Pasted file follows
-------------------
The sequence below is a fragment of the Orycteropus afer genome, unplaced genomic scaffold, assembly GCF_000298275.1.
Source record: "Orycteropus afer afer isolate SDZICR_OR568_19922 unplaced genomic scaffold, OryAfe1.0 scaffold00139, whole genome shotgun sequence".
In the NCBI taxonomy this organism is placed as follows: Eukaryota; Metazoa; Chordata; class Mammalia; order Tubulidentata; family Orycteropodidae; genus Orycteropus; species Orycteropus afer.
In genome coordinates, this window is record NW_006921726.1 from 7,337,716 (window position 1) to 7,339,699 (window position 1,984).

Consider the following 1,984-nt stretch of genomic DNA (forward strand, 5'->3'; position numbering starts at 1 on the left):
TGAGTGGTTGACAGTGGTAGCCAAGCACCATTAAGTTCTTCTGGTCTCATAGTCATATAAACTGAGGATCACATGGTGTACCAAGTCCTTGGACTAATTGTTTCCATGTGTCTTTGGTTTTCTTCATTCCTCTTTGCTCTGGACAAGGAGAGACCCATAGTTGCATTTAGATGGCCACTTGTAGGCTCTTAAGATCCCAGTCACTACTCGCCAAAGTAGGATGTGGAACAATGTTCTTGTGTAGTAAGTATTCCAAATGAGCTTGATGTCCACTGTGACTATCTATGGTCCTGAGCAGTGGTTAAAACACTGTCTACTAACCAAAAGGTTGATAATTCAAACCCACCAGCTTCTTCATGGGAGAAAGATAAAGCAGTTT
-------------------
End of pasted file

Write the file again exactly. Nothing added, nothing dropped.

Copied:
The sequence below is a fragment of the Orycteropus afer genome, unplaced genomic scaffold, assembly GCF_000298275.1.
Source record: "Orycteropus afer afer isolate SDZICR_OR568_19922 unplaced genomic scaffold, OryAfe1.0 scaffold00139, whole genome shotgun sequence".
In the NCBI taxonomy this organism is placed as follows: Eukaryota; Metazoa; Chordata; class Mammalia; order Tubulidentata; family Orycteropodidae; genus Orycteropus; species Orycteropus afer.
In genome coordinates, this window is record NW_006921726.1 from 7,337,716 (window position 1) to 7,339,699 (window position 1,984).

Consider the following 1,984-nt stretch of genomic DNA (forward strand, 5'->3'; position numbering starts at 1 on the left):
TGAGTGGTTGACAGTGGTAGCCAAGCACCATTAAGTTCTTCTGGTCTCATAGTCATATAAACTGAGGATCACATGGTGTACCAAGTCCTTGGACTAATTGTTTCCATGTGTCTTTGGTTTTCTTCATTCCTCTTTGCTCTGGACAAGGAGAGACCCATAGTTGCATTTAGATGGCCACTTGTAGGCTCTTAAGATCCCAGTCACTACTCGCCAAAGTAGGATGTGGAACAATGTTCTTGTGTAGTAAGTATTCCAAATGAGCTTGATGTCCACTGTGACTATCTATGGTCCTGAGCAGTGGTTAAAACACTGTCTACTAACCAAAAGGTTGATAATTCAAACCCACCAGCTTCTTCATGGGAGAAAGATAAAGCAGTTT